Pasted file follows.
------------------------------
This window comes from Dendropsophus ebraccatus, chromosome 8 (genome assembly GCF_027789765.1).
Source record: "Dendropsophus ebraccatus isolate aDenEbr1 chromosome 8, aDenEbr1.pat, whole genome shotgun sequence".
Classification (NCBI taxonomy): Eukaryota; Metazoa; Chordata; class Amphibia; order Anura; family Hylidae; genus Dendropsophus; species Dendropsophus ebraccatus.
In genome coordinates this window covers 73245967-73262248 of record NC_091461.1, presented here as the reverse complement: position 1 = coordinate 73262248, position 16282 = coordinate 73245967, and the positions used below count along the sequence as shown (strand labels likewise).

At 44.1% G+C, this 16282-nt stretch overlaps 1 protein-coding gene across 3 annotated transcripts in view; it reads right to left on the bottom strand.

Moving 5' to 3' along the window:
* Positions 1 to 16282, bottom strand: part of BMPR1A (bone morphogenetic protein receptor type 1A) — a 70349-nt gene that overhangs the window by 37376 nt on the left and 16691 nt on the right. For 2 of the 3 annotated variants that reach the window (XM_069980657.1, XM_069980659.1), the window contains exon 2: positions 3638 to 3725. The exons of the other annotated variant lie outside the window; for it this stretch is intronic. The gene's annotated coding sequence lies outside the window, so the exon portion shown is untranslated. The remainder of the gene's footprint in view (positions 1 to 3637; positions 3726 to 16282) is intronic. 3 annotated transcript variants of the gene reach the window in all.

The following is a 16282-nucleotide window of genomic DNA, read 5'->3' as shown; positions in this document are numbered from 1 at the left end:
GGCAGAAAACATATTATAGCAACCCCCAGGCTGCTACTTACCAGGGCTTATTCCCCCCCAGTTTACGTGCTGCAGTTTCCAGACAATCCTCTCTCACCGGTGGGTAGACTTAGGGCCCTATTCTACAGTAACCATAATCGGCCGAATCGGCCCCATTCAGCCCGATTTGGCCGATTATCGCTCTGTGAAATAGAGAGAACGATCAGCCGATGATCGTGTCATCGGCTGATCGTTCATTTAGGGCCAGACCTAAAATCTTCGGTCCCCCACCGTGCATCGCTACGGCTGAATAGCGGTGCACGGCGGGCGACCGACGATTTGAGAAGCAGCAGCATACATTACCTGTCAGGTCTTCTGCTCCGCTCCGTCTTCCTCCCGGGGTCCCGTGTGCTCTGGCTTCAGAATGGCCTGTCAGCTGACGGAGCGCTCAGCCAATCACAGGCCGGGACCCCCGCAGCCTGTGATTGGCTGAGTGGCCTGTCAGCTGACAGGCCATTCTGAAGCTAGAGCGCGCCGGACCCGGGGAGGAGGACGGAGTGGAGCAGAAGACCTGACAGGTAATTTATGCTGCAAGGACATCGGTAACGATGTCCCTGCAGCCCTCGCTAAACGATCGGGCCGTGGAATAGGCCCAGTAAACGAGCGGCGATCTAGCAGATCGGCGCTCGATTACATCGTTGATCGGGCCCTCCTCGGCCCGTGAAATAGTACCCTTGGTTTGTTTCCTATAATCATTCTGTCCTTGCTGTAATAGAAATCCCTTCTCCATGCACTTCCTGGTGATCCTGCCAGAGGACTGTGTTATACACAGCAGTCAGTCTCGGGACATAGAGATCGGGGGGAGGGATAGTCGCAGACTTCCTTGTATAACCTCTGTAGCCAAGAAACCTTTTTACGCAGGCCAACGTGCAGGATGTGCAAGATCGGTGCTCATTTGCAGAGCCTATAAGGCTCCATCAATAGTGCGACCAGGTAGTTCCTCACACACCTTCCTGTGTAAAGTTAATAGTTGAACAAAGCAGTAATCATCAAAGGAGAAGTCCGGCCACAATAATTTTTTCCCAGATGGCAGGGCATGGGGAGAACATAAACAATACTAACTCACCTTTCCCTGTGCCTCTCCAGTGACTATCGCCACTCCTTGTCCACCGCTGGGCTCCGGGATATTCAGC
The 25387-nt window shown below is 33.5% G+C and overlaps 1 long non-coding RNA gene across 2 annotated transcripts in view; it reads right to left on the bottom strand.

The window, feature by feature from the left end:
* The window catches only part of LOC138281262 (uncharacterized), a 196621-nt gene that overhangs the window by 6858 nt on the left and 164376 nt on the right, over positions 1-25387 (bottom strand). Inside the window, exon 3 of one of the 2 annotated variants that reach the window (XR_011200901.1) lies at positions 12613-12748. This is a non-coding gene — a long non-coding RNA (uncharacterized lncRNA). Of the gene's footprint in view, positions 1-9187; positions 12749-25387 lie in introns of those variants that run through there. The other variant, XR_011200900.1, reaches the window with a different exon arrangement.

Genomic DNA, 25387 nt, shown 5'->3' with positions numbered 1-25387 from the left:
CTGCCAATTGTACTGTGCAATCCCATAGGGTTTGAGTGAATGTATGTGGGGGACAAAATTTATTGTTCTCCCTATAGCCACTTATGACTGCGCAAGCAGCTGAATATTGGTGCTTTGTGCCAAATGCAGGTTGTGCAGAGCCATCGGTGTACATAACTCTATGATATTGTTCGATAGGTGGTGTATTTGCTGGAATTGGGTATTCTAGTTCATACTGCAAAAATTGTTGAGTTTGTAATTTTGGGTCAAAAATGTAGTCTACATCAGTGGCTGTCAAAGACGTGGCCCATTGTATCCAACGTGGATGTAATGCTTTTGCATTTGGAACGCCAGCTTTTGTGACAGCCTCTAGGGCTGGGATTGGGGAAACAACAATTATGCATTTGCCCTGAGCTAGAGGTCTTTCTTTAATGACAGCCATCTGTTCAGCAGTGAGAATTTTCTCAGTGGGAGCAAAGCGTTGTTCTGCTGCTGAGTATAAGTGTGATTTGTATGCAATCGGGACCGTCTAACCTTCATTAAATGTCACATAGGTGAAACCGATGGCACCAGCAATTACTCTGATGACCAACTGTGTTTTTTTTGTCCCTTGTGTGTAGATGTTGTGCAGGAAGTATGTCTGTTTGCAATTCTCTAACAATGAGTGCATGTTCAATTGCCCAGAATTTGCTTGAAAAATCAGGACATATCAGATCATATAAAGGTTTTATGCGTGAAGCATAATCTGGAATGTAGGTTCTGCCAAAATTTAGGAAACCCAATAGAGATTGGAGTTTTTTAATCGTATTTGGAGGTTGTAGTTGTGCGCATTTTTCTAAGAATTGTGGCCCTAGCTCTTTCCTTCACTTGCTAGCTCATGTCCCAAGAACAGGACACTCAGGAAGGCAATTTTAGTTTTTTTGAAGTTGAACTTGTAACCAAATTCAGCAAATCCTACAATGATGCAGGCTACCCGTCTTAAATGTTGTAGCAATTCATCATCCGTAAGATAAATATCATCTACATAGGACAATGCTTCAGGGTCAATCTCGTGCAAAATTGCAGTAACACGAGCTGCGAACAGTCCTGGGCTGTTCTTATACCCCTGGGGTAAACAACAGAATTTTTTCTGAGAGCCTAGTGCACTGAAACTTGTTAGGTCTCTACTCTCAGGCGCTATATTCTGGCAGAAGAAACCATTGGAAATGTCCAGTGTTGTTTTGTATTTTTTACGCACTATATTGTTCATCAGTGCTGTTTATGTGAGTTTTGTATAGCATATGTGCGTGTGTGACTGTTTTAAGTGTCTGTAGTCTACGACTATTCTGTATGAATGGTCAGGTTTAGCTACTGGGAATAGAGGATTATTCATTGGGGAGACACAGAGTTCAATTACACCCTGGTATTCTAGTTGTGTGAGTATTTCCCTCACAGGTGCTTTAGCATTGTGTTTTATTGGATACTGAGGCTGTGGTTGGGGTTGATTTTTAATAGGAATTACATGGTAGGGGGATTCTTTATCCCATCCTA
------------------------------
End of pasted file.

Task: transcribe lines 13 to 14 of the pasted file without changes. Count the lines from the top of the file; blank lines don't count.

Genomic DNA, 25387 nt, shown 5'->3' with positions numbered 1-25387 from the left:
CTGCCAATTGTACTGTGCAATCCCATAGGGTTTGAGTGAATGTATGTGGGGGACAAAATTTATTGTTCTCCCTATAGCCACTTATGACTGCGCAAGCAGCTGAATATTGGTGCTTTGTGCCAAATGCAGGTTGTGCAGAGCCATCGGTGTACATAACTCTATGATATTGTTCGATAGGTGGTGTATTTGCTGGAATTGGGTATTCTAGTTCATACTGCAAAAATTGTTGAGTTTGTAATTTTGGGTCAAAAATGTAGTCTACATCAGTGGCTGTCAAAGACGTGGCCCATTGTATCCAACGTGGATGTAATGCTTTTGCATTTGGAACGCCAGCTTTTGTGACAGCCTCTAGGGCTGGGATTGGGGAAACAACAATTATGCATTTGCCCTGAGCTAGAGGTCTTTCTTTAATGACAGCCATCTGTTCAGCAGTGAGAATTTTCTCAGTGGGAGCAAAGCGTTGTTCTGCTGCTGAGTATAAGTGTGATTTGTATGCAATCGGGACCGTCTAACCTTCATTAAATGTCACATAGGTGAAACCGATGGCACCAGCAATTACTCTGATGACCAACTGTGTTTTTTTTGTCCCTTGTGTGTAGATGTTGTGCAGGAAGTATGTCTGTTTGCAATTCTCTAACAATGAGTGCATGTTCAATTGCCCAGAATTTGCTTGAAAAATCAGGACATATCAGATCATATAAAGGTTTTATGCGTGAAGCATAATCTGGAATGTAGGTTCTGCCAAAATTTAGGAAACCCAATAGAGATTGGAGTTTTTTAATCGTATTTGGAGGTTGTAGTTGTGCGCATTTTTCTAAGAATTGTGGCCCTAGCTCTTTCCTTCACTTGCTAGCTCATGTCCCAAGAACAGGACACTCAGGAAGGCAATTTTAGTTTTTTTGAAGTTGAACTTGTAACCAAATTCAGCAAATCCTACAATGATGCAGGCTACCCGTCTTAAATGTTGTAGCAATTCATCATCCGTAAGATAAATATCATCTACATAGGACAATGCTTCAGGGTCAATCTCGTGCAAAATTGCAGTAACACGAGCTGCGAACAGTCCTGGGCTGTTCTTATACCCCTGGGGTAAACAACAGAATTTTTTCTGAGAGCCTAGTGCACTGAAACTTGTTAGGTCTCTACTCTCAGGCGCTATATTCTGGCAGAAGAAACCATTGGAAATGTCCAGTGTTGTTTTGTATTTTTTACGCACTATATTGTTCATCAGTGCTGTTTATGTGAGTTTTGTATAGCATATGTGCGTGTGTGACTGTTTTAAGTGTCTGTAGTCTACGACTATTCTGTATGAATGGTCAGGTTTAGCTACTGGGAATAGAGGATTATTCATTGGGGAGACACAGAGTTCAATTACACCCTGGTATTCTAGTTGTGTGAGTATTTCCCTCACAGGTGCTTTAGCATTGTGTTTTATTGGATACTGAGGCTGTGGTTGGGGTTGATTTTTAATAGGAATTACATGGTAGGGGGATTCTTTATCCCATCCTA